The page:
Arena Leisure rose 12.8 per cent to 41.75p on talk the racecourse operator could move into greyhound racing by buying six tracks from the troubled gambling group Wembley, off 0.1 per cent at 807p.
Ennstone ticked up 1.7 per cent to 44.5p on vague talk the aggregates group could be the next takeover target in the sector, following Holcim’s bid for Aggregate Industries and Cemex’s acquisition of RMC.
DAT added 7.5 per cent to 350½p on talk the mobile software specialist would follow up its venture with Dangaard Telecom to market an email product for mobile phones by announcing a similar venture with a US group.
A positive trading update and contract wins worth £3.7m helped Delling gain 23.4 per cent to 19.75p. The marketing support services group also raised £1.3m via a placing of 8.7m shares at 15p per share, conducted by Seymour Pierce. The funds will be used to fund potential acquisitions.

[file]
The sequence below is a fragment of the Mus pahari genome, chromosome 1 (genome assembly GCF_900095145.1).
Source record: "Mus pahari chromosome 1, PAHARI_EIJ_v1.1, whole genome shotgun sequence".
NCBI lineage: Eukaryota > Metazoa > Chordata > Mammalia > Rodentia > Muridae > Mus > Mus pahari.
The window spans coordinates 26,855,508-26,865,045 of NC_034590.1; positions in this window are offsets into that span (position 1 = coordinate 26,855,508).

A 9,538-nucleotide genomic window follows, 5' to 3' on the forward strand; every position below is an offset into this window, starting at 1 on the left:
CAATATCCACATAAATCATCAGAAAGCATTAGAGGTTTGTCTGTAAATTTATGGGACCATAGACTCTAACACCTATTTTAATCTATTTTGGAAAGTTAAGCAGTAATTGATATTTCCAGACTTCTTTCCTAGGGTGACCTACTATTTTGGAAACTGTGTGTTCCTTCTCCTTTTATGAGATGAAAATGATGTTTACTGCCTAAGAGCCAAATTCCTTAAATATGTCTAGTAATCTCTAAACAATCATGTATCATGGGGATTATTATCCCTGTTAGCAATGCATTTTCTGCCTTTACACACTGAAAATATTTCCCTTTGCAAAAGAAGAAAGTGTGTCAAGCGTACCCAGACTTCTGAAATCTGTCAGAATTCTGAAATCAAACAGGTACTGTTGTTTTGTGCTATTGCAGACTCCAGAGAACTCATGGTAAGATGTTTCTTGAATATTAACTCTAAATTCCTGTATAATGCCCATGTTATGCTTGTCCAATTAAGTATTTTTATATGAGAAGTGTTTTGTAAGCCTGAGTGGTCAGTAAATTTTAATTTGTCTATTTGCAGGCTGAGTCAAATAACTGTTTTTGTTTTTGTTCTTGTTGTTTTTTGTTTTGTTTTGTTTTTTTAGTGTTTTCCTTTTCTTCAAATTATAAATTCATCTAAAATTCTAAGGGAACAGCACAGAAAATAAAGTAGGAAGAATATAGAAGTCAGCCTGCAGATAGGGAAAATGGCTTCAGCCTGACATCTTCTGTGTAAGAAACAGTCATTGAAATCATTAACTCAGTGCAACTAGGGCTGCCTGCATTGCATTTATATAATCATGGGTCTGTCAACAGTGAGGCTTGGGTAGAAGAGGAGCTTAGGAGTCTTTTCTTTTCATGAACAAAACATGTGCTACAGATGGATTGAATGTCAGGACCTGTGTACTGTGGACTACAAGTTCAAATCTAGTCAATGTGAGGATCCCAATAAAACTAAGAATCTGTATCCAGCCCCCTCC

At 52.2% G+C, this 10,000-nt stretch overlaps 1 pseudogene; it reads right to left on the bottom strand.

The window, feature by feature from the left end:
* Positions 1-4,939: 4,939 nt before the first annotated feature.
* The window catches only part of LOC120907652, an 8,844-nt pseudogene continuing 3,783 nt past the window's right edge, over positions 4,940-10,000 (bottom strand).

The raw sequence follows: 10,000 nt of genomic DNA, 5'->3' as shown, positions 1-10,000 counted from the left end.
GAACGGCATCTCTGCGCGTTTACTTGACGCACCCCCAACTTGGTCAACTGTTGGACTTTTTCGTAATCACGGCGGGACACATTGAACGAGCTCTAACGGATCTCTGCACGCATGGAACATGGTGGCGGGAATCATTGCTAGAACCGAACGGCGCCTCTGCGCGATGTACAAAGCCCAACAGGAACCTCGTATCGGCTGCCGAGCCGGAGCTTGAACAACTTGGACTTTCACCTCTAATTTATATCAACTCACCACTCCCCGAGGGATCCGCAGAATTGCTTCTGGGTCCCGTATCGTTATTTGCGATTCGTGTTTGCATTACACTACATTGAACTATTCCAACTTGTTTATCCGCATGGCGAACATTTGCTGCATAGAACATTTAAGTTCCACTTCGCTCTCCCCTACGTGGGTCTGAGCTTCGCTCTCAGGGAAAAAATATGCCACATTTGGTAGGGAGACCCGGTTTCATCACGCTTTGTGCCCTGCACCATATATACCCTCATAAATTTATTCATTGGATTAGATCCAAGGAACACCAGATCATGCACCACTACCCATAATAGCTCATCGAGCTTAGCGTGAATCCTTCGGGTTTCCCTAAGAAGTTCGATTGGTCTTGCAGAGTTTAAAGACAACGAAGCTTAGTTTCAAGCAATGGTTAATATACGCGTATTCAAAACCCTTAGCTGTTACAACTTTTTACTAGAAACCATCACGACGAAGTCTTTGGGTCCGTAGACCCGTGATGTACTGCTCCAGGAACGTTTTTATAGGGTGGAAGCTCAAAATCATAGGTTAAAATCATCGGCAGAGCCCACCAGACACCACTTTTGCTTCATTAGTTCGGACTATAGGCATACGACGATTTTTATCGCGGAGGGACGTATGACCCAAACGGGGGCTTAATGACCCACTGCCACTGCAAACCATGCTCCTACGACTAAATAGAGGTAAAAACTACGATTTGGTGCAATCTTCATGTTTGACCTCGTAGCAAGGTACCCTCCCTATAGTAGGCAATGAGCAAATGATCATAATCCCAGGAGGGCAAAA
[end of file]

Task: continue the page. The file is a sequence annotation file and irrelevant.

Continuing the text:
Fallkland Islands Holdings fell 10.5 per cent to 532.5p following news that a pair of directors sold 600,000 shares at 450p (7 per cent of the company) via a placing conducted by KBC Peel Hunt on Tuesday.
Innovation Group, the insurance software specialist, gained 6.3 per cent to 42.5p as it emerged financial services group Cantor Fitzgerald held a 19.4 per cent stake in the company. Cantor typically buys such stakes on behalf of clients holding contracts for difference. It can be a sign of stake building.
Deal Group Media firmed 2.3 per cent to 22.5p despite news that the Eureka Interactive hedge fund managed by Marshall Wace has reduced its stake in the online marketing group below the 3 per cent notifiable level. It previously held a 3.8 per cent stake.
Bid news and speculation finally pushed the FTSE 100 briefly through the 5,000 level yesterday for the first time since June 2002 but traders were concerned the optimism would be shortlived.